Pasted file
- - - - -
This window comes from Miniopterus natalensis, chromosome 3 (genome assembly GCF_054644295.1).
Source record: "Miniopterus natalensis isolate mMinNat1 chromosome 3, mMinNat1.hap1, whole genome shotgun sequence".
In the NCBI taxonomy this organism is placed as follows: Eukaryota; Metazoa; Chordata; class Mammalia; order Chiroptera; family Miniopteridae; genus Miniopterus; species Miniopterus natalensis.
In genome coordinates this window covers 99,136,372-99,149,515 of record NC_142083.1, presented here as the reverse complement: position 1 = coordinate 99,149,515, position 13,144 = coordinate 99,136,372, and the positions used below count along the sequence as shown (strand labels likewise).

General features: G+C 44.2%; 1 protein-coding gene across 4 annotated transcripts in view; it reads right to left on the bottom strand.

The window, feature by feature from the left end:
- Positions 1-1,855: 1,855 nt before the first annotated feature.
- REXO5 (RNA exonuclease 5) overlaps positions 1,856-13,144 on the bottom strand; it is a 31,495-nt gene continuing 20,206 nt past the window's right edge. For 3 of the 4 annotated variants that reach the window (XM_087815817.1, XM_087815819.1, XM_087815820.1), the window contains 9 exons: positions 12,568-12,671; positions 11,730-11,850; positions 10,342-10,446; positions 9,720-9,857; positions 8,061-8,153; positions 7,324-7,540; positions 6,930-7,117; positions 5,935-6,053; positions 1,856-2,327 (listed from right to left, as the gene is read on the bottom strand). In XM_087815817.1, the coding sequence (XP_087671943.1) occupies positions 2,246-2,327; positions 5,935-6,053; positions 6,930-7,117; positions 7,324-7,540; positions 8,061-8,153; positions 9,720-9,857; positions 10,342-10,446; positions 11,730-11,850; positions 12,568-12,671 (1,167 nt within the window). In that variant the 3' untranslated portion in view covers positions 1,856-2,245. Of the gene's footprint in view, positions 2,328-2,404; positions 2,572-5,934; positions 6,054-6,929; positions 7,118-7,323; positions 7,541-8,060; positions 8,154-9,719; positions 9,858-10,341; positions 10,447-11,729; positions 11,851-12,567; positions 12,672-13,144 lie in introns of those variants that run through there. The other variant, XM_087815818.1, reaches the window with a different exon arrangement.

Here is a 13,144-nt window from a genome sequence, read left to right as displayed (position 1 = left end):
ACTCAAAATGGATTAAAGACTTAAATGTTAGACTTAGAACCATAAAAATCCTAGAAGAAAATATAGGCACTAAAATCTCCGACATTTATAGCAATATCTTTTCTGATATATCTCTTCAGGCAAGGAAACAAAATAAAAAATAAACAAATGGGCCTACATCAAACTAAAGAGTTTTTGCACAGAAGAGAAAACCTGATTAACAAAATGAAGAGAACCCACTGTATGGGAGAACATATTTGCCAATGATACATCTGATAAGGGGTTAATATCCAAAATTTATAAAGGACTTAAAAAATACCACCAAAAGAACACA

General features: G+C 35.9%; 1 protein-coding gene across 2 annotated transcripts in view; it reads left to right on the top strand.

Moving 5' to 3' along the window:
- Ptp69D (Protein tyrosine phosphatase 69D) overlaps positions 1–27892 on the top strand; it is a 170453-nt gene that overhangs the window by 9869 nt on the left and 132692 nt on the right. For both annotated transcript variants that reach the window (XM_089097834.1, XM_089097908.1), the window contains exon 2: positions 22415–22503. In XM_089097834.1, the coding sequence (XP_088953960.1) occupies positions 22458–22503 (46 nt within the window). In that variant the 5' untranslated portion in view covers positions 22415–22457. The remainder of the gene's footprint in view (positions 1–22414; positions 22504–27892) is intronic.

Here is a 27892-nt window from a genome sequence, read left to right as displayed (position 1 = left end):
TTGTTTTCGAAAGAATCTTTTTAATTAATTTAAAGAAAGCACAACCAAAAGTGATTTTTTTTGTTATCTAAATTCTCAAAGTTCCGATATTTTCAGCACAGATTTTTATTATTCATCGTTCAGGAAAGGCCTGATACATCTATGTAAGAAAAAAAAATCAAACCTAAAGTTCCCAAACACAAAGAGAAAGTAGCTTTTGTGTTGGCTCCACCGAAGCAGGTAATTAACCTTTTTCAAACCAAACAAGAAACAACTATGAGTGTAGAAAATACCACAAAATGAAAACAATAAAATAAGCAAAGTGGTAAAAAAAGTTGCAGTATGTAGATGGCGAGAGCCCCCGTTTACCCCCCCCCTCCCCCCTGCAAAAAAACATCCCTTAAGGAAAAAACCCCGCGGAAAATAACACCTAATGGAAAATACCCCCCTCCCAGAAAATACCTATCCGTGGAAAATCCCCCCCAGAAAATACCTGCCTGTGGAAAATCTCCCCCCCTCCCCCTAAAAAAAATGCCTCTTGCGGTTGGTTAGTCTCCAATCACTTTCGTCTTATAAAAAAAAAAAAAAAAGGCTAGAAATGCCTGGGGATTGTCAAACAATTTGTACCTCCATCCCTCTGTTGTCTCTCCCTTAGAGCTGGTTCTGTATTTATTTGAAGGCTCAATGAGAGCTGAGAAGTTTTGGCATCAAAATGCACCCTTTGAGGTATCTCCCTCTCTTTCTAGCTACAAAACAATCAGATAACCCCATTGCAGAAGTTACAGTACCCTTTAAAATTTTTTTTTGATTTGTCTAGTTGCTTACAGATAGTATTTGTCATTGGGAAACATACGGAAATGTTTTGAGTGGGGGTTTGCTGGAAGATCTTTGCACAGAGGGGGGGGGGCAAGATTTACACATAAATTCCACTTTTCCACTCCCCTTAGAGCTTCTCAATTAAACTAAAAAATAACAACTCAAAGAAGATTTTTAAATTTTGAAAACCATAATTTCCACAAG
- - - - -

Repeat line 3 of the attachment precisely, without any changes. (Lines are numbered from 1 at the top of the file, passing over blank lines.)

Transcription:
In the NCBI taxonomy this organism is placed as follows: Eukaryota; Metazoa; Chordata; class Mammalia; order Chiroptera; family Miniopteridae; genus Miniopterus; species Miniopterus natalensis.